It's funny how, when you don't go looking for things, they tend to come to you. Of course, not always in the way you expected or wanted.
The folks at Steep Theater Company asked me to audition for their upcoming show, Moment, which was very, very exciting to me. Alas, the opening weekend is when I'm in San Diego. I went back to them with true thankfulness that they thought of me, but I was really sad to say I couldn't do it.
Ultimately, I've been asked to understudy 2 roles in the show. Which, despite the fact I'm not a huge fan of understudy jobs, I'm very excited about. Steep is an exciting company for me, and I'm hoping to make a good impression. Get my foot in that door.
It did give me half a pause about going to Comic-Con again. This year has been incredibly aggravating on a number of levels. The long delay in opening ticket sales (at least from where it was the last time I went, in 2010), made getting tickets a stressful mess. Ultimately, by some miracle, we scored 4-day passes, with preview night. Which makes us luckier than most.
Of course, then came the damn hotel debacle. I've been to San Diego before, this year will be my 4th trip. I've always managed to get a hotel downtown, somewhere. The Doubletree has been the go-to location. This year, with three of us vying for rooms, two of us were shut out completely, and the third...got a room in Mission Valley.
Now, on one level, I'm just happy we got a room, and it's on a 24-hour shuttle route. Not to mention the public transport light-rail option. Plus, with the near-miracle of getting a full-show pass, I couldn't walk away from the trip. On the other hand, I'm struck again by how much of a nightmare going to San Diego has become. Once you're there, of course, the stress falls away and it's just a good time. It's the 6 months leading up to going that becomes unbearable, at times.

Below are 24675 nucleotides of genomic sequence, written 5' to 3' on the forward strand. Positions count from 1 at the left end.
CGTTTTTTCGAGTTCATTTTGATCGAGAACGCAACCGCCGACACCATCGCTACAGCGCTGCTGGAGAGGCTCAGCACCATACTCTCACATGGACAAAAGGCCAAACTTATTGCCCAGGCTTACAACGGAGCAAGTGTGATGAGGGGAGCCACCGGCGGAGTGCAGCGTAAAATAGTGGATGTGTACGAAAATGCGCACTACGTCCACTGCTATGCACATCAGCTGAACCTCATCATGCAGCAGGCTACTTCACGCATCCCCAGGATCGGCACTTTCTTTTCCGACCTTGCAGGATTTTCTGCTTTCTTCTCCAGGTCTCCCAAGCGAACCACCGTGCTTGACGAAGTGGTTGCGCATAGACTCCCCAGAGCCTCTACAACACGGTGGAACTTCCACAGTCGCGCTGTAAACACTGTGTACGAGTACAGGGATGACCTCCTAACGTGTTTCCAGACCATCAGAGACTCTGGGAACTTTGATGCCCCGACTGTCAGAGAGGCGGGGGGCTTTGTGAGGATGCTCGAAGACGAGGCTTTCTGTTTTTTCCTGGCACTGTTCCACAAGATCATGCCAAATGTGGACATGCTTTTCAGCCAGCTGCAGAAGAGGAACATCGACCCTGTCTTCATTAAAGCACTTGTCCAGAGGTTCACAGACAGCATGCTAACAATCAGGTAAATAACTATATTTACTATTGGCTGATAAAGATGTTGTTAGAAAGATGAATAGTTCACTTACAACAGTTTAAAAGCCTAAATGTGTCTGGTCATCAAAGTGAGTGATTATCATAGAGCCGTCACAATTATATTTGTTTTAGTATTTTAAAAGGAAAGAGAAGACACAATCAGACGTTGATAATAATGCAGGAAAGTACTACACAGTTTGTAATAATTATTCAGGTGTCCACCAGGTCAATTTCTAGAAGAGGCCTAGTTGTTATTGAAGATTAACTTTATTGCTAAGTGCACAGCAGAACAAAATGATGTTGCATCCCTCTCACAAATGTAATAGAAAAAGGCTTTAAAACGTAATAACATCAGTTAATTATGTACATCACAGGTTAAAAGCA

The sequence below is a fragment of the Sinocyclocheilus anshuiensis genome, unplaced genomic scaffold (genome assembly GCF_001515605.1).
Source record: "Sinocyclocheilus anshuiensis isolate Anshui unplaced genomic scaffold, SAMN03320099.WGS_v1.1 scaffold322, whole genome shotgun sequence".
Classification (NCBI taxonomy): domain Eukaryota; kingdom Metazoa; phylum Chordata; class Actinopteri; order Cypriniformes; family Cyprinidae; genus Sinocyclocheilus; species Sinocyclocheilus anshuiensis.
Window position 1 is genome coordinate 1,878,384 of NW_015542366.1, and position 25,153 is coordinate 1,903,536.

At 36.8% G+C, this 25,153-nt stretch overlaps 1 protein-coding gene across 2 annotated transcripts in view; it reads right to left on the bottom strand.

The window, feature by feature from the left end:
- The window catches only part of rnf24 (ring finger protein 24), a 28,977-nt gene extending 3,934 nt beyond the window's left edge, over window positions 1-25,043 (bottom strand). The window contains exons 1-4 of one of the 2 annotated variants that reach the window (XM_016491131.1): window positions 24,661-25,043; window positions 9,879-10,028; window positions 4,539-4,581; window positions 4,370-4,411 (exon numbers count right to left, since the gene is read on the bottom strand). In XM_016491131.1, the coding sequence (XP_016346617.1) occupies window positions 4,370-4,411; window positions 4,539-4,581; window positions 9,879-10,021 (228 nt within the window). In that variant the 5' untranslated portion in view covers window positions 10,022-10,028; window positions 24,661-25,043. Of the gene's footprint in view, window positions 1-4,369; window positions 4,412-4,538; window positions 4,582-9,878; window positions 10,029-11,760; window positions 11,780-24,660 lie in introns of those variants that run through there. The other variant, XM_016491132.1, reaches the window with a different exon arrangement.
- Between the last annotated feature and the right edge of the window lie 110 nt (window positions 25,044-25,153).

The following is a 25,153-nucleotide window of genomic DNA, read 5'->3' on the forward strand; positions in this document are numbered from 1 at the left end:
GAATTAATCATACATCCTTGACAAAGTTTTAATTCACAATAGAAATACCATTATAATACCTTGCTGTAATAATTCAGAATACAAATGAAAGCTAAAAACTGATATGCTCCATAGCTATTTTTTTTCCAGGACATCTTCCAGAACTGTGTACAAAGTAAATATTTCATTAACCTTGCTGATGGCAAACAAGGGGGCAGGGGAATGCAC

Personally, I'm going to try to talk my brothers-in-geekdom into the New York Comic-Con in 2014. San Diego has just gotten too big, and the lack of adequate hotels and room in the convention center has set off a series of dominoes. I understand the need to control the amount of people, I do, but it's making the whole experience kinda ugly. I never thought I'd actually wish for Comic-Con International to pack up and leave San Diego, because the city is beautiful and fun.
I understand the nostalgic vibe. Like I said, I love going to San Diego. Comic-Con International has been in San Diego since day one, with a group in a basement somewhere. You don't walk away from that history easily, and a move to Las Vegas, in particular, would result in the convention sorta being swallowed by Vegas itself. When the convention rolls into San Deigo, it's like a little "United Nerdom" erupts in the city. You cannot miss what's going on. The whole downtown area shows signs of the influence. Plus, you can almost guarantee you'll run into comic pros on a nightly basis, because they congregate in specific areas. With Vegas, everyone would be thrown to the winds.
So, that's a downside, but now it feels like the SDCC organization is using this lack of space as a marketing tool. Driving demand WAY past any reasonable supply, using the resulting "sold out in an hour and half" stories to up it's media footprint, and perceived power in the pop-culture realm. It feels like this is all being orchestrated in order to guarantee a fan frenzy every year, when you could just move to Las Vegas (or any of a few other options), who clearly want the show, and actually meet the demand. It feels somewhat sketchy.
Anyway, we're going. (Long digression, there, I know.) Hell or high water. I'm behind where I usually am on my saving for this trip, and that makes me nervous, as usual. It'll all work out, it always does.
The rest of the Summer is coming together. The music project is moving forward, though I am still waiting for confirmation on what the schedule will be for the next Meisner class. It just amuses me, my plan for "taking it easy" is basically out the window.